Overview of the AAI

Illustration pictureWhile the majority of life science services are openly accessible to anyone across the world, many of them require researchers to sign in using a username and password. Sensitive data and licensed resources of course require strong security for access.

In these cases, research services have implemented local access management solutions and issued their own usernames and passwords. As a consequence, researchers quickly became overloaded with having to remember numerous login credentials.

The Life Science Login (a.k.a. Life Science Authentication and Authorization Infrastructure, LS AAI) enables researchers to use their home organization credentials or community or commercial identities (e.g. ORCID, Google) to sign in and access data and services they need. It also allows service providers (both in academia and industry) to control and manage the access rights of their users and create different access levels for research groups or international projects.

For example, two different researchers in the same university may be working on different European or national research projects and may need access to completely different data or compute resources. LS Login ensures that they can access the right resources, using their university credentials, while making sure they can’t see each others’ data.

For more information you can refer to LS Login web page.

Service catalog contains list of services connected to LS Login and you can find it here.

Statistics page is under preparation.

Benefits of LS Login for researchers and service providers

The benefits of LS Login go well beyond the convenience of not having to remember a new username and password combination. It offers:

  • Reduced bureaucracy and costs: reusing existing institutional identities means service providers don’t have to create and manage accounts for all their users. LS Login helps service providers meet legal obligations in privacy and data protection legislation (GDPR), and are able to respond swiftly to security incidents.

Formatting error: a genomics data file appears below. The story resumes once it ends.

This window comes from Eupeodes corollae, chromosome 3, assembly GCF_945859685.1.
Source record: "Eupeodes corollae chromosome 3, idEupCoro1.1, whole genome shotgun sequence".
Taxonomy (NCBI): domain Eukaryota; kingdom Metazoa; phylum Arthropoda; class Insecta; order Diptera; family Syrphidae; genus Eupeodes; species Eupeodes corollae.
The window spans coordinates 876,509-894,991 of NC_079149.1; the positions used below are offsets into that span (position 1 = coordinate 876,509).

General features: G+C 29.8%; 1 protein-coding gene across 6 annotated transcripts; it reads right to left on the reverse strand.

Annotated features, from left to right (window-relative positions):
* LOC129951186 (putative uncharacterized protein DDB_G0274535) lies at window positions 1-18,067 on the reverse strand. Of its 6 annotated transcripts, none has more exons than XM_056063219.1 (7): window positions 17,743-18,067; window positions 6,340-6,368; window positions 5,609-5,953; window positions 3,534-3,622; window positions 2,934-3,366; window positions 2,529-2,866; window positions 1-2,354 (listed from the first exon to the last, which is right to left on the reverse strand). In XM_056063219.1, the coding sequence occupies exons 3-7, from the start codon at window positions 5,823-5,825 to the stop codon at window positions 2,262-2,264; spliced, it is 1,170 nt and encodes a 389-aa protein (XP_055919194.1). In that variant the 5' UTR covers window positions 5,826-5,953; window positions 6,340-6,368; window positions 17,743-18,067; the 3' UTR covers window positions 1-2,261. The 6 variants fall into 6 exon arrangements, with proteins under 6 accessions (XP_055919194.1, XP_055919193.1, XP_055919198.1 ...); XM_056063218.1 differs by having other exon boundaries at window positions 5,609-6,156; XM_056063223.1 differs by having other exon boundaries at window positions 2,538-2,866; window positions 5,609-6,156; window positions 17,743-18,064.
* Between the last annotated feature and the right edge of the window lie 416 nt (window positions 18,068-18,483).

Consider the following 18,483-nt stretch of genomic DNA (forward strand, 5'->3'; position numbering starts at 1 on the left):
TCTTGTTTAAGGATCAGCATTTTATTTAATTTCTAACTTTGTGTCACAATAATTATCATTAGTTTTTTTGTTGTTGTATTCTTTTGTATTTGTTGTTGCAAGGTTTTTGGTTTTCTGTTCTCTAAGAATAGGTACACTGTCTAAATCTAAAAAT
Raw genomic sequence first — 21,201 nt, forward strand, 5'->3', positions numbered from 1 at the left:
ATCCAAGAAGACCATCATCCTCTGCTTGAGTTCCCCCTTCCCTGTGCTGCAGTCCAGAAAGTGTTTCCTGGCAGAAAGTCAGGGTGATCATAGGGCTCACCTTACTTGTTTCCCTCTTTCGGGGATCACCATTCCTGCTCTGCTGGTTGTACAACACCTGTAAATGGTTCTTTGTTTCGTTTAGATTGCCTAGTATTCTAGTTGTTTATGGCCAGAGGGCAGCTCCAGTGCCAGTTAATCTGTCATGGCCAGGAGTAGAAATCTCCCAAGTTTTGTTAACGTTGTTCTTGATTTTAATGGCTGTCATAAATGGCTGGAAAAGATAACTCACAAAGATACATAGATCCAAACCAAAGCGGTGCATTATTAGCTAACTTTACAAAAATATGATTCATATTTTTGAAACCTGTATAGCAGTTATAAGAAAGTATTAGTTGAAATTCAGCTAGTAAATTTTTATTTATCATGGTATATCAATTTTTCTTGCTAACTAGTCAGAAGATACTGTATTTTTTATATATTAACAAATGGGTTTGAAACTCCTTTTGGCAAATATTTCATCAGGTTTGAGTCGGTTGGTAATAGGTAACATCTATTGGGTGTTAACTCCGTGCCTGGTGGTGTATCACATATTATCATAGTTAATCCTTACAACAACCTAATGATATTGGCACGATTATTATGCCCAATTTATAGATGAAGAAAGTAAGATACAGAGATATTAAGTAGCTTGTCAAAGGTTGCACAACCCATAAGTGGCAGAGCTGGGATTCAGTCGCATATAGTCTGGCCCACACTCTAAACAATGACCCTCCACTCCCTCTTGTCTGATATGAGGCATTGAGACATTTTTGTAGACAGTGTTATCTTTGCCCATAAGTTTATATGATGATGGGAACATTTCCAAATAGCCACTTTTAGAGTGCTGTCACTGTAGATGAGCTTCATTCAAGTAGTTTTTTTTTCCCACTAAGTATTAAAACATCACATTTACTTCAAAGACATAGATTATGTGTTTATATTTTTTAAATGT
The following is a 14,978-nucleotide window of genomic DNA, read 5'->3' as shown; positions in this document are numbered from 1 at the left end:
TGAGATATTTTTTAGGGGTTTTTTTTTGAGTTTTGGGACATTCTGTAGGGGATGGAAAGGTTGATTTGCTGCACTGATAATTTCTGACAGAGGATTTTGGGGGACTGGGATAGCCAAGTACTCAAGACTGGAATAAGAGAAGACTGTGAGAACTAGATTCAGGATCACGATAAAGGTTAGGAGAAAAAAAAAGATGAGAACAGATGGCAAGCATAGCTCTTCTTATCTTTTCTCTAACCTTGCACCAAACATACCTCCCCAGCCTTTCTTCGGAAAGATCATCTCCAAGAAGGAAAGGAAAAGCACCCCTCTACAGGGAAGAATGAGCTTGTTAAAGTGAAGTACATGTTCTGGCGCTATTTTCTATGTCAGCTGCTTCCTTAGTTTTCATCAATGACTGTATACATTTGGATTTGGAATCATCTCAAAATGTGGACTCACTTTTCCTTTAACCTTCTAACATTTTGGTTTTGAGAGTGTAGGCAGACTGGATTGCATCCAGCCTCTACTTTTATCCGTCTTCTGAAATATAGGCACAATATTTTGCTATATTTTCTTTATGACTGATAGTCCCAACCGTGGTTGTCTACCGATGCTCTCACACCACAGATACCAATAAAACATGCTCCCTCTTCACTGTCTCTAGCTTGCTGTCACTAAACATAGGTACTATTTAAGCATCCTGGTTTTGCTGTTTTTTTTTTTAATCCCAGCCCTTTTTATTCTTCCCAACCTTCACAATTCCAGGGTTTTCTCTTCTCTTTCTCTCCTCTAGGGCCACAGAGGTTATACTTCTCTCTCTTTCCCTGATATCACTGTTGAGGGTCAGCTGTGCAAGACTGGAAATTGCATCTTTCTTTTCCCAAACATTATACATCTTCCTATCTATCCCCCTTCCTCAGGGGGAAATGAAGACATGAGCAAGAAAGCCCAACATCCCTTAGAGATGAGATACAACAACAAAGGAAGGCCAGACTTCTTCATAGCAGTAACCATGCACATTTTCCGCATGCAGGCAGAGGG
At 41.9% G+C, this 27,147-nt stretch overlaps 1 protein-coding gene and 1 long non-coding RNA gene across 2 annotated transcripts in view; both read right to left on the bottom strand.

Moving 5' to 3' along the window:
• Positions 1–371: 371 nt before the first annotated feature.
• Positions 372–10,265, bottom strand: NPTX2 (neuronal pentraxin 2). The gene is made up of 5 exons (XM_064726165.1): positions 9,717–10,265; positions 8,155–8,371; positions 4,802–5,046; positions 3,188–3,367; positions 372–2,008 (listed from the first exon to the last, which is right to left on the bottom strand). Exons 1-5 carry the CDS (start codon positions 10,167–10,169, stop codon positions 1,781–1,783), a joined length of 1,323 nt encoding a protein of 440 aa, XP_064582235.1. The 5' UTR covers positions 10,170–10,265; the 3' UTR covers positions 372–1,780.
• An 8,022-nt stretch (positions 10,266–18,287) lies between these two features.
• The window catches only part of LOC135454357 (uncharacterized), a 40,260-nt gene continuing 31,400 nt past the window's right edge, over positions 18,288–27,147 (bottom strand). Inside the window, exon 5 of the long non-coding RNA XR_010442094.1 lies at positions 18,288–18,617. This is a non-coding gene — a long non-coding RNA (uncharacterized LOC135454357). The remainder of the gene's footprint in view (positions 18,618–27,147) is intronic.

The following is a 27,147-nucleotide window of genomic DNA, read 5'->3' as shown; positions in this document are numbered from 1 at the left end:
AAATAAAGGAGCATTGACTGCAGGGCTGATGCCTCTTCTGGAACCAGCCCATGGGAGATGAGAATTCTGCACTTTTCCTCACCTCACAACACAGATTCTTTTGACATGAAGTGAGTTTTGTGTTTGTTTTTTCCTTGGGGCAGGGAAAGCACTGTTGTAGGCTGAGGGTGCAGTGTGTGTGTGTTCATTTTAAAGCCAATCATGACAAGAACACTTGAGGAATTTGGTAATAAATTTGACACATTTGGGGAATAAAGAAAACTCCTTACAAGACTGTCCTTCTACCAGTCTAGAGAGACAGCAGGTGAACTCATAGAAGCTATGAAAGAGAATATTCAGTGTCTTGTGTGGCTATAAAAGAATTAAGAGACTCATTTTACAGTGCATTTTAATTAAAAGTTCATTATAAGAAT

• Improved verification: researchers’ identities are usually personally verified by their home organizations with face-to-face checking of photo IDs or government documents. As such, they provide reliable information on the researcher’s affiliation and greater confidence in the service and data providers. It would be lengthy and expensive for ELIXIR to manage this face-to-face vetting in the context of a distributed infrastructure.
  • Regular updates: as researchers join or leave institutions their affiliation information is maintained regularly. When a user change affiliation (be it research group, department, EU project, or university) the access rights coupled with this affiliation is automatically updated. This increases the security of access and confidence that only authorized researchers have got access to critical data.
LS Login is open to all service providers in industry and academia. Read the LS Login documentation or contact support [at] aai.lifescience-ri.eu to learn more.
In ELIXIR AAI Task, we organize regular Community engagement meetings where we would like to share and discuss together new AAI needs, requirements and ideas collected from the community, as well as share success stories with other infrastructures. Topics will be selected based on needs and interest and also in regard to migration to LS Login. For agenda and detailed information please check on TESS.

Genomics data sharing and LS Login

The capabilities of LS Login are demonstrated in the reference implementation of the ELIXIR Beacons. The three-tier access system was developed jointly by the ELIXIR Compute platform, the ELIXIR Human Data Use Case, and the Global Alliance for Genomics and Health. It allows data owners to publish their genomics data in one of the three access levels (public, registered, and controlled), and control what kind of information will be provided to different types of users.

The public tier, open to all users, will only disclose allele frequencies in the genomic data; the registered users (scientists working at universities and research centers) have access to cohort-specific allele frequencies; users in the controlled tier have to be individually approved by Data Access Committees and have access to individual-level data from cohorts.

See more at https://beacon-project.io.

ELIXIR Beacon schema